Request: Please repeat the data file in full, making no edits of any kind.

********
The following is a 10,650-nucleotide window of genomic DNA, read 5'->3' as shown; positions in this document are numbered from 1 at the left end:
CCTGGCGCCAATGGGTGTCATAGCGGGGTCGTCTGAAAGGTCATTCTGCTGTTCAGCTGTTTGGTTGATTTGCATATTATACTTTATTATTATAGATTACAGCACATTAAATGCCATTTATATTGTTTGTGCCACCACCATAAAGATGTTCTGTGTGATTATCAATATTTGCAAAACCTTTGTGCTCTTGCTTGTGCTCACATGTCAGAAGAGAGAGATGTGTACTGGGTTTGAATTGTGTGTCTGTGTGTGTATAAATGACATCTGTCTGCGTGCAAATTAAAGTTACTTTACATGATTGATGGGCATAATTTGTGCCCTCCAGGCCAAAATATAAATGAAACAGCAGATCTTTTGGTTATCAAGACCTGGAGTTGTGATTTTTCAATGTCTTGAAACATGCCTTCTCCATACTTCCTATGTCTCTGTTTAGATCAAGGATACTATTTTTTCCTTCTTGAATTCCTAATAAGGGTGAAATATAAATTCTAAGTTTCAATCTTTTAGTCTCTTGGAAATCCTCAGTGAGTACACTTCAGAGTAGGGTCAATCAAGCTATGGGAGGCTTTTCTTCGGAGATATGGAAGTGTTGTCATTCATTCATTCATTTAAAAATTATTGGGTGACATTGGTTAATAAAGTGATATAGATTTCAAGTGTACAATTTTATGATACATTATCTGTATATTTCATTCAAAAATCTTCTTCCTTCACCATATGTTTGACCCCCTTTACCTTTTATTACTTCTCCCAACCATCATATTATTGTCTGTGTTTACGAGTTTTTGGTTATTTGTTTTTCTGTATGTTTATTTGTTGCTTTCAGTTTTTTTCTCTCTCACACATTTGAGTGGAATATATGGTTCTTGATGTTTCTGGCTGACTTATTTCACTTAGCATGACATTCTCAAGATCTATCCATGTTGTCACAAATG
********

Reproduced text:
The following is a 10,650-nucleotide window of genomic DNA, read 5'->3' as shown; positions in this document are numbered from 1 at the left end:
CCTGGCGCCAATGGGTGTCATAGCGGGGTCGTCTGAAAGGTCATTCTGCTGTTCAGCTGTTTGGTTGATTTGCATATTATACTTTATTATTATAGATTACAGCACATTAAATGCCATTTATATTGTTTGTGCCACCACCATAAAGATGTTCTGTGTGATTATCAATATTTGCAAAACCTTTGTGCTCTTGCTTGTGCTCACATGTCAGAAGAGAGAGATGTGTACTGGGTTTGAATTGTGTGTCTGTGTGTGTATAAATGACATCTGTCTGCGTGCAAATTAAAGTTACTTTACATGATTGATGGGCATAATTTGTGCCCTCCAGGCCAAAATATAAATGAAACAGCAGATCTTTTGGTTATCAAGACCTGGAGTTGTGATTTTTCAATGTCTTGAAACATGCCTTCTCCATACTTCCTATGTCTCTGTTTAGATCAAGGATACTATTTTTTCCTTCTTGAATTCCTAATAAGGGTGAAATATAAATTCTAAGTTTCAATCTTTTAGTCTCTTGGAAATCCTCAGTGAGTACACTTCAGAGTAGGGTCAATCAAGCTATGGGAGGCTTTTCTTCGGAGATATGGAAGTGTTGTCATTCATTCATTCATTTAAAAATTATTGGGTGACATTGGTTAATAAAGTGATATAGATTTCAAGTGTACAATTTTATGATACATTATCTGTATATTTCATTCAAAAATCTTCTTCCTTCACCATATGTTTGACCCCCTTTACCTTTTATTACTTCTCCCAACCATCATATTATTGTCTGTGTTTACGAGTTTTTGGTTATTTGTTTTTCTGTATGTTTATTTGTTGCTTTCAGTTTTTTTCTCTCTCACACATTTGAGTGGAATATATGGTTCTTGATGTTTCTGGCTGACTTATTTCACTTAGCATGACATTCTCAAGATCTATCCATGTTGTCACAAATG